Marco Rubio Voting History: Here's a Look at His Senate Attendance
In the continuing GOP battle, Donald Trump's campaign manager Corey Lewandowski threw Florida Sen. Marco Rubio under the bus for missing December's government spending bill vote, according to BuzzFeed. Rubio publicly criticized the $1.1 trillion bill, but was one of two senators to miss the vote, NBC reported.
Rubio announced his candidacy in April. Since January 2011, he's missed 197 of 1,482 roll call votes, 13.3% overall, GovTrack.us found. That gives him the not-so-coveted title for the worst voting attendance for any senator for this year, CNN reported. His peak of absence is from October to December, where he missed 58.2% of votes, according to GovTrack.us.
"You've got a member of the U.S. Senate who is running for president who didn't even have the courtesy to show up and make a vote on the budget," Lewandowski said, according to BuzzFeed.
Rubio defended himself on CBS' Face the Nation, saying, "In essence, not voting for it is a vote against it," according to NBC. He previously said that his campaign keeps him too busy to hit the Senate floor, reminding everyone that he's not just on vacation, according to CNN.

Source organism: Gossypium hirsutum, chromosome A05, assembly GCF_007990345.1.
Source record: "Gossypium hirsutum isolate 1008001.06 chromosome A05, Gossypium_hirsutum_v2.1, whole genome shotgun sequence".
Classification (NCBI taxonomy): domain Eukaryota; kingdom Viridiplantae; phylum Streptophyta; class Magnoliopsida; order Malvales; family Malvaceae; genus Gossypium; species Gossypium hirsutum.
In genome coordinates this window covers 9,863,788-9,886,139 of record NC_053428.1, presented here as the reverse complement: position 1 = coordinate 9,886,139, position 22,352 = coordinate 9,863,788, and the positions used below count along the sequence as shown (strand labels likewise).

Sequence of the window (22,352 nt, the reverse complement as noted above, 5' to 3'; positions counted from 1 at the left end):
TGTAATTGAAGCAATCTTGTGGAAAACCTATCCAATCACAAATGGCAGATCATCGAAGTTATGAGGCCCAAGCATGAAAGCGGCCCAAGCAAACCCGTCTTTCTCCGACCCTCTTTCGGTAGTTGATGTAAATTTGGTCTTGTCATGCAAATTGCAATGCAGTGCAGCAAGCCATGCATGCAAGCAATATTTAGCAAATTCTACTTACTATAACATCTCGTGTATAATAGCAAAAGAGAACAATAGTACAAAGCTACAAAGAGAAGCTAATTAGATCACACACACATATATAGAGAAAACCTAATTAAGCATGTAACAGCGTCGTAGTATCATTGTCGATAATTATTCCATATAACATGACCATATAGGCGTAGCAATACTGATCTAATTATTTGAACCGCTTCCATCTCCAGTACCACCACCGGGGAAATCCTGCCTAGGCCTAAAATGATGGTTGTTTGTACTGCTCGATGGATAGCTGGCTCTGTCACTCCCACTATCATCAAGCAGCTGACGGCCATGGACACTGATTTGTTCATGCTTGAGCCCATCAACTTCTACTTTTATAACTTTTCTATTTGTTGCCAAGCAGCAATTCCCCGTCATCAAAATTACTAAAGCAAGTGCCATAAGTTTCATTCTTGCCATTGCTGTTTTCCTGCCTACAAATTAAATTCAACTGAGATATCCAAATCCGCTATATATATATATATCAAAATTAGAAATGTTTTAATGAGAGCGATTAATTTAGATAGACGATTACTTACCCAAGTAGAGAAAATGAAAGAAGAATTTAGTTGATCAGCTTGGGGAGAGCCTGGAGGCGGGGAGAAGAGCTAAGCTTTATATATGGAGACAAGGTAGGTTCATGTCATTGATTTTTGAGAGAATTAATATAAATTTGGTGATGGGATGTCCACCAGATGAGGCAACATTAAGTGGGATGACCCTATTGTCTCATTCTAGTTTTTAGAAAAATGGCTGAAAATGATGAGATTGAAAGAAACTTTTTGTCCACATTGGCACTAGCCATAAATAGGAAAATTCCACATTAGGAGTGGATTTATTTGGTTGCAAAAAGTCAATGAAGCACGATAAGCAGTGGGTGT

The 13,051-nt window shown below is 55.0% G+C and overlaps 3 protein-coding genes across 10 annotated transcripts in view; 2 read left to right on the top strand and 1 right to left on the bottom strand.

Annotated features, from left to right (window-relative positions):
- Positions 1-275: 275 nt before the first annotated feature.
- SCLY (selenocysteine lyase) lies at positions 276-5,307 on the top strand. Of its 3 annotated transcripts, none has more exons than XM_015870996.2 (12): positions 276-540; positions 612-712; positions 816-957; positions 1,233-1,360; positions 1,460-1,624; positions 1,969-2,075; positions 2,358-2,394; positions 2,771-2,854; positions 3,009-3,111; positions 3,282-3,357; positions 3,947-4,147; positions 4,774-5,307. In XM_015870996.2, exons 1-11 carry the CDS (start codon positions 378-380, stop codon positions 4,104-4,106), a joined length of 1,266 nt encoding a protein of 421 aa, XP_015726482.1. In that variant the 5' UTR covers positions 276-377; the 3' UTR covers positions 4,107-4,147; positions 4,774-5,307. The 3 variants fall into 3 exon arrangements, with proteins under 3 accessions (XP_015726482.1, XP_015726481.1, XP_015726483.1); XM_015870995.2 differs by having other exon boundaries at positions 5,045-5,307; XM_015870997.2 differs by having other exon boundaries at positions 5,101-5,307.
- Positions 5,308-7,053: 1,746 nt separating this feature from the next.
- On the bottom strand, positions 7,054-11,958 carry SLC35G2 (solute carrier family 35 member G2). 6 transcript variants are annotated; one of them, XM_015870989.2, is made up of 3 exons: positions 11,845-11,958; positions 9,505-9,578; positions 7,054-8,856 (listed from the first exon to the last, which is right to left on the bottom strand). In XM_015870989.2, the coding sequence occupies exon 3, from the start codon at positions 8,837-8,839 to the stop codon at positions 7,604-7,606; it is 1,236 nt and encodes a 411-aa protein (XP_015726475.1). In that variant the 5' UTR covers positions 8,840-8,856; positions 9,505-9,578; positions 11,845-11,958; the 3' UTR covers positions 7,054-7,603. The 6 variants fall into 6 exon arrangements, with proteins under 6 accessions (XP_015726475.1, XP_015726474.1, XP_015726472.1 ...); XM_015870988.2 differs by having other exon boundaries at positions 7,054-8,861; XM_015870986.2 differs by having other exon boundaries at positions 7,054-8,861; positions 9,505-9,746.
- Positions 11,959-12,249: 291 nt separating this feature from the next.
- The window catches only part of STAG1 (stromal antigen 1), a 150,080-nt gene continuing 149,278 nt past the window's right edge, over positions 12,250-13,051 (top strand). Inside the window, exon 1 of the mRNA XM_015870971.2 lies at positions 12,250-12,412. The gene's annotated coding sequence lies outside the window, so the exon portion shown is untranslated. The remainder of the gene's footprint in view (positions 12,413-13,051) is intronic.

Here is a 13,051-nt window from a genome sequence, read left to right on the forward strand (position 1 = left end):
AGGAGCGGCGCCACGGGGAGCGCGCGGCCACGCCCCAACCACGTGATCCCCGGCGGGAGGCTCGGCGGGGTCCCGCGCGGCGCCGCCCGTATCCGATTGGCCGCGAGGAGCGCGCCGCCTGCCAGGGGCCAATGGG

In February, Rubio's office released a statement saying, "He is one of the only senators with young children who has not moved his family to D.C., and tries to spend as much time in Florida with them as possible."
People and the other GOP candidates have taken no mercy on pointing out Rubio's attendance record, ABC reported. "Marco, when you signed up for this, this was six-year term," fellow GOP candidate Jeb Bush said in the October Republican debate. "And you should be showing up to work."
Rubio's absence even has its own hashtag, #NoShowMarco, of those outraged by his voting record.
The most recent votes from Rubio occurred on Dec. 3, where he said no to the Public Safety and Second Amendment Rights Protection Act of 2015 and Denying Firearms and Explosives to Dangerous Terrorists Act of 2015, but said yes to Protecting Communities and Preserving the Second Amendment Act of 2015 and the Defend Our Capital Act of 2015, data from Vote Smart found.
Following Rubio's poor attendance record is Sen. Ted Cruz and Hillary Clinton, GovTrack.us found. Previously running presidential candidates also had weak voting attendances, according to the Washington Post. John Kerry and even Barack Obama had poor attendance while running for president.
Correction: Dec. 28, 2015